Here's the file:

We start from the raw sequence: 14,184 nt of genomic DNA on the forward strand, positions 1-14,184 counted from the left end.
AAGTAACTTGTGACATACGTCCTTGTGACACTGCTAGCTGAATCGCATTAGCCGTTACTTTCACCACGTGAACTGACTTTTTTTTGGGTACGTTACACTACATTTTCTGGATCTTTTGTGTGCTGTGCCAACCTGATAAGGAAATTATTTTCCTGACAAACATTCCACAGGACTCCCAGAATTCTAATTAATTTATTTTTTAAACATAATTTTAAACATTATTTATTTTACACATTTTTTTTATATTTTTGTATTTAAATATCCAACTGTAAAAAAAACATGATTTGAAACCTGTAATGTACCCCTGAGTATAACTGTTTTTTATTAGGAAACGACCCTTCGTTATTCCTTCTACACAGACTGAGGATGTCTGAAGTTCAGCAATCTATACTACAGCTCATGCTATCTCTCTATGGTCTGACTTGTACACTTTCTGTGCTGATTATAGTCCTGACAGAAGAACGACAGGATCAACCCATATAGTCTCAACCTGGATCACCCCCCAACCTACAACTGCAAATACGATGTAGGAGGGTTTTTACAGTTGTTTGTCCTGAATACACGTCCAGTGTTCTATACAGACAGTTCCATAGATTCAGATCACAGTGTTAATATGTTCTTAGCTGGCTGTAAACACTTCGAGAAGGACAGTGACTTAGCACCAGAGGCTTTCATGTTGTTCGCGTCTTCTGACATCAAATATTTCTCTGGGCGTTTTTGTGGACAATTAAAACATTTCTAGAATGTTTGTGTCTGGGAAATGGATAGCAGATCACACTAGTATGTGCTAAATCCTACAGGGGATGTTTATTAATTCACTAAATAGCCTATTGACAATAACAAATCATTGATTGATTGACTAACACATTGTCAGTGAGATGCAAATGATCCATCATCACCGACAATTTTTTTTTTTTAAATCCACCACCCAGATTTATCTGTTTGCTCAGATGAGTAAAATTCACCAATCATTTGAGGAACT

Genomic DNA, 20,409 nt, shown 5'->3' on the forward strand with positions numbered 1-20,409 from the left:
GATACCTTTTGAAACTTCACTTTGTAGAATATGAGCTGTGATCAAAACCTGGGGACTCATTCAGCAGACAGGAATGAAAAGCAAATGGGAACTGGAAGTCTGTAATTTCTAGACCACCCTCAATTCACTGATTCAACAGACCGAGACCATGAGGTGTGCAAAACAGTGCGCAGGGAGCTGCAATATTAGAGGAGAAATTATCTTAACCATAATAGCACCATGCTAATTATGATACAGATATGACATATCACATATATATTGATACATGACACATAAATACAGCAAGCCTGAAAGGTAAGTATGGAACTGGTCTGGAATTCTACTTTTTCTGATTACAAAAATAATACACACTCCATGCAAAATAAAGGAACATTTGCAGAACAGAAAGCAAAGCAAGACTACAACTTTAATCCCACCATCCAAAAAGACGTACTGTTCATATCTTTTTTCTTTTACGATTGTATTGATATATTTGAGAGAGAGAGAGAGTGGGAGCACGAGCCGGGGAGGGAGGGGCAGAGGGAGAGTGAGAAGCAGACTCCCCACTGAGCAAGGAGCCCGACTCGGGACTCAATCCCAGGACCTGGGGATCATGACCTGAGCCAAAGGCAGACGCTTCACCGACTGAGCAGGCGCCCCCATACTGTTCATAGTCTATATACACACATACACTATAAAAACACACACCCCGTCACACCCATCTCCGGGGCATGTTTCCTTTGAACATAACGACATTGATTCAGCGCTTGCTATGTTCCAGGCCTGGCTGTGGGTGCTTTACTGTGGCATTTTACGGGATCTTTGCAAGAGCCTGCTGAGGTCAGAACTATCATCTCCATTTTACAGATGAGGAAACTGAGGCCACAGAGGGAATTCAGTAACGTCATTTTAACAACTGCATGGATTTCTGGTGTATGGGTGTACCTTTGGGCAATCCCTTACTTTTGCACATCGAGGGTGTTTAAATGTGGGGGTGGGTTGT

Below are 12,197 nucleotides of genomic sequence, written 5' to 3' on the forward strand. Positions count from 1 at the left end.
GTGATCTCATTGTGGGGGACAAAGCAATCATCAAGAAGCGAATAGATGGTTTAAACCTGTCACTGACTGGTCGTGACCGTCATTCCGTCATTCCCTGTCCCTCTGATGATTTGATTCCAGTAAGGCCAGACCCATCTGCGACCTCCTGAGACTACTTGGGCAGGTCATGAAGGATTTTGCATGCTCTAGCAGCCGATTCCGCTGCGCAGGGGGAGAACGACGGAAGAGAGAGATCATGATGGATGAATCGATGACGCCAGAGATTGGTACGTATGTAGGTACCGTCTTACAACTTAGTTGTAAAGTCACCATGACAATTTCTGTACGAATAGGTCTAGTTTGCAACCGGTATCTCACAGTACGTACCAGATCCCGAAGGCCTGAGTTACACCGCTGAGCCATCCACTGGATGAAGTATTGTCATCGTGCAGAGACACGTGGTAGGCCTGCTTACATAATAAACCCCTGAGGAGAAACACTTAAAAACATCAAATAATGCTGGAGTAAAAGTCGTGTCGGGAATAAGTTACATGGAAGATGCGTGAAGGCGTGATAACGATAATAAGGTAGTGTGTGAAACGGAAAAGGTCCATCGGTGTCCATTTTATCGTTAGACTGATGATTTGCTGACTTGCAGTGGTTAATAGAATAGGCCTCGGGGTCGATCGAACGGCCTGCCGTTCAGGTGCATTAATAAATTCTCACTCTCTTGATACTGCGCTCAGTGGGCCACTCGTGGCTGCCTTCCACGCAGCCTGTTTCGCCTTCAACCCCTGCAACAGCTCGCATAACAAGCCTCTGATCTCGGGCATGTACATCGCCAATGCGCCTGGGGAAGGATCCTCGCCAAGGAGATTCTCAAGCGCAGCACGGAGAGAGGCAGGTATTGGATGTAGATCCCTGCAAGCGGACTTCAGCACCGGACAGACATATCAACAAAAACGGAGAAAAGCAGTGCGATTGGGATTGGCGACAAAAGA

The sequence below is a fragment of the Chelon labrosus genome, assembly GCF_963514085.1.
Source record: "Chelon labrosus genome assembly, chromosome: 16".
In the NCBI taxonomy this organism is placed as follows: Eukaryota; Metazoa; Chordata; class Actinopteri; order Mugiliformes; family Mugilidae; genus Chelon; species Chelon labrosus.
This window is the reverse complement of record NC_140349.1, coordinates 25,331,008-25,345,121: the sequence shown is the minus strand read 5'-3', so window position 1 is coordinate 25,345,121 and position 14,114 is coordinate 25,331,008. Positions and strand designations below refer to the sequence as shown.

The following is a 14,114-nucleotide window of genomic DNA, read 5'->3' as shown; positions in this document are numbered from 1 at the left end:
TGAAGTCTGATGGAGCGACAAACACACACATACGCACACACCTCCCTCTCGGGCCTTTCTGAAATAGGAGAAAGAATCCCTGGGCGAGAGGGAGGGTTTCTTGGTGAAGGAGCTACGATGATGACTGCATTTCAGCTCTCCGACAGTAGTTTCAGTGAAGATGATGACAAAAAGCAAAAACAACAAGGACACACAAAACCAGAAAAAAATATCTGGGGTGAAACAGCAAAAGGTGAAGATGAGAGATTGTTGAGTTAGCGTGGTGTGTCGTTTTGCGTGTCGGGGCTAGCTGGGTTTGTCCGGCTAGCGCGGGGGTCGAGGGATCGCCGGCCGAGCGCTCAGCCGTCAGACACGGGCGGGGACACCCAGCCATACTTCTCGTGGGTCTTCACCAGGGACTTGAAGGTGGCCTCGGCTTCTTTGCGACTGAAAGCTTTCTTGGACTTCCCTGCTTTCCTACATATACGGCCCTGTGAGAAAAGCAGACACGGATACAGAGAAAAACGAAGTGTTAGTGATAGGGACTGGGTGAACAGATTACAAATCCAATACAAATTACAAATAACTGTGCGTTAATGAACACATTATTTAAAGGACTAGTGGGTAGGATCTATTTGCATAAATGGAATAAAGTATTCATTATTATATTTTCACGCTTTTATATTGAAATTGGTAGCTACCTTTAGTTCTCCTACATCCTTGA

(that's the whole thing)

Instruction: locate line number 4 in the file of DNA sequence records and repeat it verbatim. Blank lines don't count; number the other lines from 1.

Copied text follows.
GATACCTTTTGAAACTTCACTTTGTAGAATATGAGCTGTGATCAAAACCTGGGGACTCATTCAGCAGACAGGAATGAAAAGCAAATGGGAACTGGAAGTCTGTAATTTCTAGACCACCCTCAATTCACTGATTCAACAGACCGAGACCATGAGGTGTGCAAAACAGTGCGCAGGGAGCTGCAATATTAGAGGAGAAATTATCTTAACCATAATAGCACCATGCTAATTATGATACAGATATGACATATCACATATATATTGATACATGACACATAAATACAGCAAGCCTGAAAGGTAAGTATGGAACTGGTCTGGAATTCTACTTTTTCTGATTACAAAAATAATACACACTCCATGCAAAATAAAGGAACATTTGCAGAACAGAAAGCAAAGCAAGACTACAACTTTAATCCCACCATCCAAAAAGACGTACTGTTCATATCTTTTTTCTTTTACGATTGTATTGATATATTTGAGAGAGAGAGAGAGTGGGAGCACGAGCCGGGGAGGGAGGGGCAGAGGGAGAGTGAGAAGCAGACTCCCCACTGAGCAAGGAGCCCGACTCGGGACTCAATCCCAGGACCTGGGGATCATGACCTGAGCCAAAGGCAGACGCTTCACCGACTGAGCAGGCGCCCCCATACTGTTCATAGTCTATATACACACATACACTATAAAAACACACACCCCGTCACACCCATCTCCGGGGCATGTTTCCTTTGAACATAACGACATTGATTCAGCGCTTGCTATGTTCCAGGCCTGGCTGTGGGTGCTTTACTGTGGCATTTTACGGGATCTTTGCAAGAGCCTGCTGAGGTCAGAACTATCATCTCCATTTTACAGATGAGGAAACTGAGGCCACAGAGGGAATTCAGTAACGTCATTTTAACAACTGCATGGATTTCTGGTGTATGGGTGTACCTTTGGGCAATCCCTTACTTTTGCACATCGAGGGTGTTTAAATGTGGGGGTGGGTTGT